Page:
If there is one tunnel, in the entire world, that I fear … it's the Homer Tunnel down in Fiordland, New Zealand.
It's 1.2km (0.75 miles) long and takes just over 2 minutes to drive through. It's nothing like a European tunnel and really, I don't particularly like them either. Probably because I come from a country of earthquakes.
Anyway … Gert and I were there in Fiordland and because most of our European Tunnel Experiences have been narrated with Stories By Di from THE Homer Tunnel. The Tunnel of all Tunnels. The one without escape exits built in throughout the tunnel. The one where one used to have to turn on the lights because there were no lights inside. The one where I had once been trapped for quite some time while two buses negotiated passing each other INSIDE said tunnel...but that's another story.
Tuesday 11 December I took Gert to almost all of my favourite places inside Fiordland National Park, dating back to that time in the 90's back when I lived in Te Anau, Fiordland. We visited Walkers Creek – the place where my beloved Labrador swam. We stopped in at McKays Creek and photographed the multitude of summer Lupins in flower there.
We wandered on to the Mirror Lakes and tried for the promised mountains-reflected-in-the-lakes shot but there was a troublesome breeze. We drove on … stopped at Gunns Lake and were almost consumed by Sandflys (so much worse than Mosquitoes, for the curious).
And slowly I fell silent, as the inevitability of the promised Homer Tunnel Experience fell down upon my little kiwi shoulders. I really don't like that tunnel but I had to show him.
We pulled up at the entrance. There are traffic lights there now. Traffic is only one-way. I appreciate that since The BusJam Experience with Diede back in 2001. However, a word of advice … never ever, under no circumstances, talk to a local while you wait for the green light to enter The Tunnel.
Always friendly, I asked, 'Anything I should know?'
She smiled and gave me the usual, 'Safe as houses' and 'So many use it everyday' stuff.
But then she continued with 'Lucky you didn't come through yesterday though … there was a slip on the other side'.
'Really???' squeaked I.
She saw my face and changed down a gear. 'If you didn't know about it, you would hardly know that it's there though …'
I reminisced about my experience with Diede and the Big Old BusJam and she said, 'It's much better now … it's one-way and there are lights'.
I said, 'Excellent!'
She continued with, 'So no one could understand how that tourist crashed into the wall recently … I mean, the tunnel's so wide inside'.
I said, 'I'm not sure I'm the right person to tell this to … '
We both laughed. Gert was controlling a belly laugh … I'm almost sure of it.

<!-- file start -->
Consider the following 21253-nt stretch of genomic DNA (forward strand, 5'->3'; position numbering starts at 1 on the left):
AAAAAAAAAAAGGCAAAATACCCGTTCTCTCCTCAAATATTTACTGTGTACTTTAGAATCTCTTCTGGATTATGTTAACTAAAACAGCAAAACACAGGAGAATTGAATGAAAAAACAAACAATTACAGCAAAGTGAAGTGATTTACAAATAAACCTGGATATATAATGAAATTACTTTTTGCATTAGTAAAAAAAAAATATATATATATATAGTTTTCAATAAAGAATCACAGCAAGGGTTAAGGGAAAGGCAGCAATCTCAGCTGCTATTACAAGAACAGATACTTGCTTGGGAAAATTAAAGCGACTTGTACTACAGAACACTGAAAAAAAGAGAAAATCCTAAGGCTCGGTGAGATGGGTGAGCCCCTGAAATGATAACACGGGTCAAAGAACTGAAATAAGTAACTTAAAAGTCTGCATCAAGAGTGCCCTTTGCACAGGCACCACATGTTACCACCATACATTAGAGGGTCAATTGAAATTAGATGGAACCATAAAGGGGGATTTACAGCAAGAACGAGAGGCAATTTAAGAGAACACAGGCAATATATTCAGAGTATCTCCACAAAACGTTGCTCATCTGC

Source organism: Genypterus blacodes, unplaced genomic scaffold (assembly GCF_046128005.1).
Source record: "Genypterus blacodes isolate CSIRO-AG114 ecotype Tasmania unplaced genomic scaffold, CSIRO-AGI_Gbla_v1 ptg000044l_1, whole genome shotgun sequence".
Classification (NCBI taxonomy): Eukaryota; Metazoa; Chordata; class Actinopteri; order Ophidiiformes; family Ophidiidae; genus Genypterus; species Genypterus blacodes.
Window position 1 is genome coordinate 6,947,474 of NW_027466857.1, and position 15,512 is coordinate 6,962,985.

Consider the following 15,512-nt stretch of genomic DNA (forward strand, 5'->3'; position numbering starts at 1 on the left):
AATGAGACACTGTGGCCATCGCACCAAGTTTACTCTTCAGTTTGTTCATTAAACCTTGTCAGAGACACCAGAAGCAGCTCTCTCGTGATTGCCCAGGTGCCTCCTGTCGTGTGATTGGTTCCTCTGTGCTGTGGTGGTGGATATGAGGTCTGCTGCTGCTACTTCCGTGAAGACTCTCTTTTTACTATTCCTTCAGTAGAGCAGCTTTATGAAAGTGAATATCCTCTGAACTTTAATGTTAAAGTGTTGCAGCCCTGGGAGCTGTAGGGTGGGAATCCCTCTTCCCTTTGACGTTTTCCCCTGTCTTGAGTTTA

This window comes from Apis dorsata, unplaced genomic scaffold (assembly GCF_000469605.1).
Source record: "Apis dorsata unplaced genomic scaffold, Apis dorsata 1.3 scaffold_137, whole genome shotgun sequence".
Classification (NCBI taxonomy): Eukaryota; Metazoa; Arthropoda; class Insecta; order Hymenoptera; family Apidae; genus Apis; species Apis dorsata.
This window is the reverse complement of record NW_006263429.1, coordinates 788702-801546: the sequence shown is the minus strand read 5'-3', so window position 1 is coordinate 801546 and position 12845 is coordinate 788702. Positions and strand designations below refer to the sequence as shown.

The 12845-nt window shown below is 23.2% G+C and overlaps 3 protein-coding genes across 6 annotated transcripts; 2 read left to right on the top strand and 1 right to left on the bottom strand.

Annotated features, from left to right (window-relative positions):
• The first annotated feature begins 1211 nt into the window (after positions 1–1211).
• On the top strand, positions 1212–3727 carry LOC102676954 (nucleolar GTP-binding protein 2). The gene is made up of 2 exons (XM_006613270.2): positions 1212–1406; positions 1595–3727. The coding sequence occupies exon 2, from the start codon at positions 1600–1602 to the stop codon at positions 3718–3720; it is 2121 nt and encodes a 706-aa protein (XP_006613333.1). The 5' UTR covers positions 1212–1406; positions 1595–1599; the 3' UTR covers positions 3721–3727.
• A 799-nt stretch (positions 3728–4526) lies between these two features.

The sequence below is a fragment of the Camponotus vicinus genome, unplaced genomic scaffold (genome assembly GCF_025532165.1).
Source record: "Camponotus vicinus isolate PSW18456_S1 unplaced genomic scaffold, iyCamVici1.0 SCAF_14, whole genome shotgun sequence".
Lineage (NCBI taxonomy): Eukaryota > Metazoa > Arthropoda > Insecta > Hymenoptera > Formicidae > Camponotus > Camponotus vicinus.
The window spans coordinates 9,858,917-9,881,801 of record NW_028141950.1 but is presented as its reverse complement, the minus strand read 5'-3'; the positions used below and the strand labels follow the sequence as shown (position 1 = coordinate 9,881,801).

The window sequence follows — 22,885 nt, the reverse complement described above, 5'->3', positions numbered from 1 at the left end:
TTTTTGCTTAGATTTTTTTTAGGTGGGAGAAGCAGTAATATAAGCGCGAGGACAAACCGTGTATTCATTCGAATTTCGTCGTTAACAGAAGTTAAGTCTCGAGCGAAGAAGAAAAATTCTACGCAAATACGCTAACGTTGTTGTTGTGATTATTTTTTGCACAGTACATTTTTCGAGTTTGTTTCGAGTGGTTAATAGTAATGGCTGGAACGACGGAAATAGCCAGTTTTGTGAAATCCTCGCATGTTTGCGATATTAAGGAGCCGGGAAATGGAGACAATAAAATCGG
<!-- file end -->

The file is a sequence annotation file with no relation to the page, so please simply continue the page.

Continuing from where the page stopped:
Thankfully, before more could be shared, the neon sign lit up and said 'Prepare to go', or some other thing … and we left.
Great rolling waves of fear rocked through my body as I led the way into the darkness that is The Homer Tunnel. Roadwork signs, inside the tunnel, stating 30kms p/h was the limit, DID NOTHING to calm my chicken-hearted little self but finally, we emerged into sunlight.
You know, I really understand when the mountaineers say that the summit is only halfway. There's still the getting down. We were through the tunnel however I knew, almost immediately, that we still had to tackle the return very-steep-gradient before this whole Homer Tunnel Experience was over.
The one bright spot on this adventure was The Chasm ... both the beautiful photographs we would take of said beautiful area and the Keas, who would do their beautiful Kea thing in The Chasm carpark.
I boldly allowed the little red car to roll down the mountainside, downdowndown, knowing that I would be photographing those Keas soon however … wouldn't you know it. The Chasm … the longed-for or, at very least, looked-forward-to, Chasm WAS CLOSED.
I U-turned at the first opportunity, wanting to avoid Milford Sound's carpark, sandflys and expensiveness, and headed back up that damn mountain to the scary old Homer Tunnel.
Happily, I found myself at the head of the queue heading back into THE TUNNEL, as being behind a campervan wasn't my idea of a good time and … I set off when the green light said go.
Gert videoed the return trip.
He told me I didn't do the 30kms asked of me … he said I was a wee bit faster.
What can I say …
I got out of that tunnel, parked. Praised God and everyone else responsible for my safe return and wandered off to photograph the Keas loitering there at The Tunnel's entrance.
I drove out of Fiordland Park, so full of the joy you feel when you live through something that could end badly, with Gert in complete agreement with my idea that The Homer Tunnel is one of the scariest tunnels we've ever ever driven through.
Now … on to Hokitika to find the piece of jade that is mine because I am the bravest creature around at the moment. Or that's my spin on the story.